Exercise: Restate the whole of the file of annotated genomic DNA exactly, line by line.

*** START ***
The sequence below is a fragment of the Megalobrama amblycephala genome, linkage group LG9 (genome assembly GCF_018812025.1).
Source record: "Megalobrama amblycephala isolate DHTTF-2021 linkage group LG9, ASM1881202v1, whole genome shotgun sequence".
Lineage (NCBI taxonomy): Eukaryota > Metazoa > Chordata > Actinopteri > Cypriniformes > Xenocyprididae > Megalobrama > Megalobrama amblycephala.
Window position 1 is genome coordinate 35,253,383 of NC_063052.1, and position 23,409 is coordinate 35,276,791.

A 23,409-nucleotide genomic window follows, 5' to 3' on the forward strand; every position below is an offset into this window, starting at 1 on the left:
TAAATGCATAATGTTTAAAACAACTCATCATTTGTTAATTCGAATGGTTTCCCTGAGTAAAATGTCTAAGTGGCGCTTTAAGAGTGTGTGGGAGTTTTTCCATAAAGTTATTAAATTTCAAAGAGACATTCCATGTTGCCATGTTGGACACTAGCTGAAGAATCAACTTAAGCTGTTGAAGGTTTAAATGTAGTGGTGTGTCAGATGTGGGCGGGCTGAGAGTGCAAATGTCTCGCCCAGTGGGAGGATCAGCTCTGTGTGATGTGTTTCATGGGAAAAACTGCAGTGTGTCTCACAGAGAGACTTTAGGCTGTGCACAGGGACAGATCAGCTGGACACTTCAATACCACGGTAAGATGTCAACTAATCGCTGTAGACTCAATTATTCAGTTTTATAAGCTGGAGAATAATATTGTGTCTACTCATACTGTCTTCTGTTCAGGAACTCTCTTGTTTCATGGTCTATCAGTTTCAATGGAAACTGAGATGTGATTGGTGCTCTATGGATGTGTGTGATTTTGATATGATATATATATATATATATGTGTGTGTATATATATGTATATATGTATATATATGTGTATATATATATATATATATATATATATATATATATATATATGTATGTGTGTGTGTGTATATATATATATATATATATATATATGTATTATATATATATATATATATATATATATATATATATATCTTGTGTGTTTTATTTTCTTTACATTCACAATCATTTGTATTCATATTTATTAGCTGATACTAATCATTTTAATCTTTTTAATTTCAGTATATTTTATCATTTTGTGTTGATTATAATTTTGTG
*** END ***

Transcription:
The sequence below is a fragment of the Megalobrama amblycephala genome, linkage group LG9 (genome assembly GCF_018812025.1).
Source record: "Megalobrama amblycephala isolate DHTTF-2021 linkage group LG9, ASM1881202v1, whole genome shotgun sequence".
Lineage (NCBI taxonomy): Eukaryota > Metazoa > Chordata > Actinopteri > Cypriniformes > Xenocyprididae > Megalobrama > Megalobrama amblycephala.
Window position 1 is genome coordinate 35,253,383 of NC_063052.1, and position 23,409 is coordinate 35,276,791.

A 23,409-nucleotide genomic window follows, 5' to 3' on the forward strand; every position below is an offset into this window, starting at 1 on the left:
TAAATGCATAATGTTTAAAACAACTCATCATTTGTTAATTCGAATGGTTTCCCTGAGTAAAATGTCTAAGTGGCGCTTTAAGAGTGTGTGGGAGTTTTTCCATAAAGTTATTAAATTTCAAAGAGACATTCCATGTTGCCATGTTGGACACTAGCTGAAGAATCAACTTAAGCTGTTGAAGGTTTAAATGTAGTGGTGTGTCAGATGTGGGCGGGCTGAGAGTGCAAATGTCTCGCCCAGTGGGAGGATCAGCTCTGTGTGATGTGTTTCATGGGAAAAACTGCAGTGTGTCTCACAGAGAGACTTTAGGCTGTGCACAGGGACAGATCAGCTGGACACTTCAATACCACGGTAAGATGTCAACTAATCGCTGTAGACTCAATTATTCAGTTTTATAAGCTGGAGAATAATATTGTGTCTACTCATACTGTCTTCTGTTCAGGAACTCTCTTGTTTCATGGTCTATCAGTTTCAATGGAAACTGAGATGTGATTGGTGCTCTATGGATGTGTGTGATTTTGATATGATATATATATATATATATGTGTGTGTATATATATGTATATATGTATATATATGTGTATATATATATATATATATATATATATATATATATATATATGTATGTGTGTGTGTGTATATATATATATATATATATATATATGTATTATATATATATATATATATATATATATATATATATATCTTGTGTGTTTTATTTTCTTTACATTCACAATCATTTGTATTCATATTTATTAGCTGATACTAATCATTTTAATCTTTTTAATTTCAGTATATTTTATCATTTTGTGTTGATTATAATTTTGTG